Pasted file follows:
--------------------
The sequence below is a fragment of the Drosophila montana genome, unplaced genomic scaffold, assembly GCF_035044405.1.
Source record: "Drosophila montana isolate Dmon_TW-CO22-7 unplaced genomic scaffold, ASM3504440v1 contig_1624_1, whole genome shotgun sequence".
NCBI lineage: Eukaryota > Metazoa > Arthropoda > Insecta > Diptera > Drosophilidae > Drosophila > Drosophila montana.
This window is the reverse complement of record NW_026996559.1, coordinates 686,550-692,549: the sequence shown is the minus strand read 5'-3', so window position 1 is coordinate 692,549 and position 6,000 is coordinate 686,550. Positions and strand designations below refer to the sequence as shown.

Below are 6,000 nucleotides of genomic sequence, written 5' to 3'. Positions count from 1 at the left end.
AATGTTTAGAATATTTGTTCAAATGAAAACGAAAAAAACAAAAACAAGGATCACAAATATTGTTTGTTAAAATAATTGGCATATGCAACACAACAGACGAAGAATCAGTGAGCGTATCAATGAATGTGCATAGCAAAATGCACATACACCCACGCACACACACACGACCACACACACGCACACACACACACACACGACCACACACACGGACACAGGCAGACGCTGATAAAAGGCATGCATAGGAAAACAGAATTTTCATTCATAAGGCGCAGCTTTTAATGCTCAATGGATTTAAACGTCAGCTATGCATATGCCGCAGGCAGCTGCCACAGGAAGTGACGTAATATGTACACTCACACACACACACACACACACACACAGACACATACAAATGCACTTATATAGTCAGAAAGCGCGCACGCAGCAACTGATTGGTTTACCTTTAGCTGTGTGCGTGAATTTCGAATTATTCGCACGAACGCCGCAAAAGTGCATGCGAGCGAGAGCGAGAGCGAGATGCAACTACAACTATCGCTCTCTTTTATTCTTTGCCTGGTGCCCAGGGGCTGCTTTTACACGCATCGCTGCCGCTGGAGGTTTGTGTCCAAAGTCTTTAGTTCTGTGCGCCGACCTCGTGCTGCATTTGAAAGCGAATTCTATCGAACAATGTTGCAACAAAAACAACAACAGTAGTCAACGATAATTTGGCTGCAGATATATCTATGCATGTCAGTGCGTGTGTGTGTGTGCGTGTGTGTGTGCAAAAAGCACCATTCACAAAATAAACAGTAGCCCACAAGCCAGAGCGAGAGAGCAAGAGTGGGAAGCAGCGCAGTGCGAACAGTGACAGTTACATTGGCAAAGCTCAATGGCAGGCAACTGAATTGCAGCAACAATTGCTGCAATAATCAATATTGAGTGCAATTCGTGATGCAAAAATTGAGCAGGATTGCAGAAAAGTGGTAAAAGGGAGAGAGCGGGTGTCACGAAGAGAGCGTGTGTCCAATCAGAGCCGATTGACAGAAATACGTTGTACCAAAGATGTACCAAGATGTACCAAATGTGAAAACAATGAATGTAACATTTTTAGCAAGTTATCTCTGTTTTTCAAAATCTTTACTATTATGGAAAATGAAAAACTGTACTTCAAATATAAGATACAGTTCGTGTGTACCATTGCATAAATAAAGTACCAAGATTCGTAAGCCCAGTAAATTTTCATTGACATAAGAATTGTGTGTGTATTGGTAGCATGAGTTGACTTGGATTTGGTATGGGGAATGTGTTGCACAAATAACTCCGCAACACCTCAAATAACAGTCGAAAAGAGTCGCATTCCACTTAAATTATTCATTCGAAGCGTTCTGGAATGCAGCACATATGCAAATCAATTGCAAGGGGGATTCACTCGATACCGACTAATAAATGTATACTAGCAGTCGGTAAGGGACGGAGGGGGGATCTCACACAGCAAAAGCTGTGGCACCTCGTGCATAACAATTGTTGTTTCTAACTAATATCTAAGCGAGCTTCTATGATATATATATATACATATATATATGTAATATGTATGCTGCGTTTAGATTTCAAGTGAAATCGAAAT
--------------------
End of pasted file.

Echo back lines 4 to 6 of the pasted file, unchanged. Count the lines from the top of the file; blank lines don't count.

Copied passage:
This window is the reverse complement of record NW_026996559.1, coordinates 686,550-692,549: the sequence shown is the minus strand read 5'-3', so window position 1 is coordinate 692,549 and position 6,000 is coordinate 686,550. Positions and strand designations below refer to the sequence as shown.

Below are 6,000 nucleotides of genomic sequence, written 5' to 3'. Positions count from 1 at the left end.
AATGTTTAGAATATTTGTTCAAATGAAAACGAAAAAAACAAAAACAAGGATCACAAATATTGTTTGTTAAAATAATTGGCATATGCAACACAACAGACGAAGAATCAGTGAGCGTATCAATGAATGTGCATAGCAAAATGCACATACACCCACGCACACACACACGACCACACACACGCACACACACACACACACGACCACACACACGGACACAGGCAGACGCTGATAAAAGGCATGCATAGGAAAACAGAATTTTCATTCATAAGGCGCAGCTTTTAATGCTCAATGGATTTAAACGTCAGCTATGCATATGCCGCAGGCAGCTGCCACAGGAAGTGACGTAATATGTACACTCACACACACACACACACACACACACAGACACATACAAATGCACTTATATAGTCAGAAAGCGCGCACGCAGCAACTGATTGGTTTACCTTTAGCTGTGTGCGTGAATTTCGAATTATTCGCACGAACGCCGCAAAAGTGCATGCGAGCGAGAGCGAGAGCGAGATGCAACTACAACTATCGCTCTCTTTTATTCTTTGCCTGGTGCCCAGGGGCTGCTTTTACACGCATCGCTGCCGCTGGAGGTTTGTGTCCAAAGTCTTTAGTTCTGTGCGCCGACCTCGTGCTGCATTTGAAAGCGAATTCTATCGAACAATGTTGCAACAAAAACAACAACAGTAGTCAACGATAATTTGGCTGCAGATATATCTATGCATGTCAGTGCGTGTGTGTGTGTGCGTGTGTGTGTGCAAAAAGCACCATTCACAAAATAAACAGTAGCCCACAAGCCAGAGCGAGAGAGCAAGAGTGGGAAGCAGCGCAGTGCGAACAGTGACAGTTACATTGGCAAAGCTCAATGGCAGGCAACTGAATTGCAGCAACAATTGCTGCAATAATCAATATTGAGTGCAATTCGTGATGCAAAAATTGAGCAGGATTGCAGAAAAGTGGTAAAAGGGAGAGAGCGGGTGTCACGAAGAGAGCGTGTGTCCAATCAGAGCCGATTGACAGAAATACGTTGTACCAAAGATGTACCAAGATGTACCAAATGTGAAAACAATGAATGTAACATTTTTAGCAAGTTATCTCTGTTTTTCAAAATCTTTACTATTATGGAAAATGAAAAACTGTACTTCAAATATAAGATACAGTTCGTGTGTACCATTGCATAAATAAAGTACCAAGATTCGTAAGCCCAGTAAATTTTCATTGACATAAGAATTGTGTGTGTATTGGTAGCATGAGTTGACTTGGATTTGGTATGGGGAATGTGTTGCACAAATAACTCCGCAACACCTCAAATAACAGTCGAAAAGAGTCGCATTCCACTTAAATTATTCATTCGAAGCGTTCTGGAATGCAGCACATATGCAAATCAATTGCAAGGGGGATTCACTCGATACCGACTAATAAATGTATACTAGCAGTCGGTAAGGGACGGAGGGGGGATCTCACACAGCAAAAGCTGTGGCACCTCGTGCATAACAATTGTTGTTTCTAACTAATATCTAAGCGAGCTTCTATGATATATATATATACATATATATATGTAATATGTATGCTGCGTTTAGATTTCAAGTGAAATCGAAAT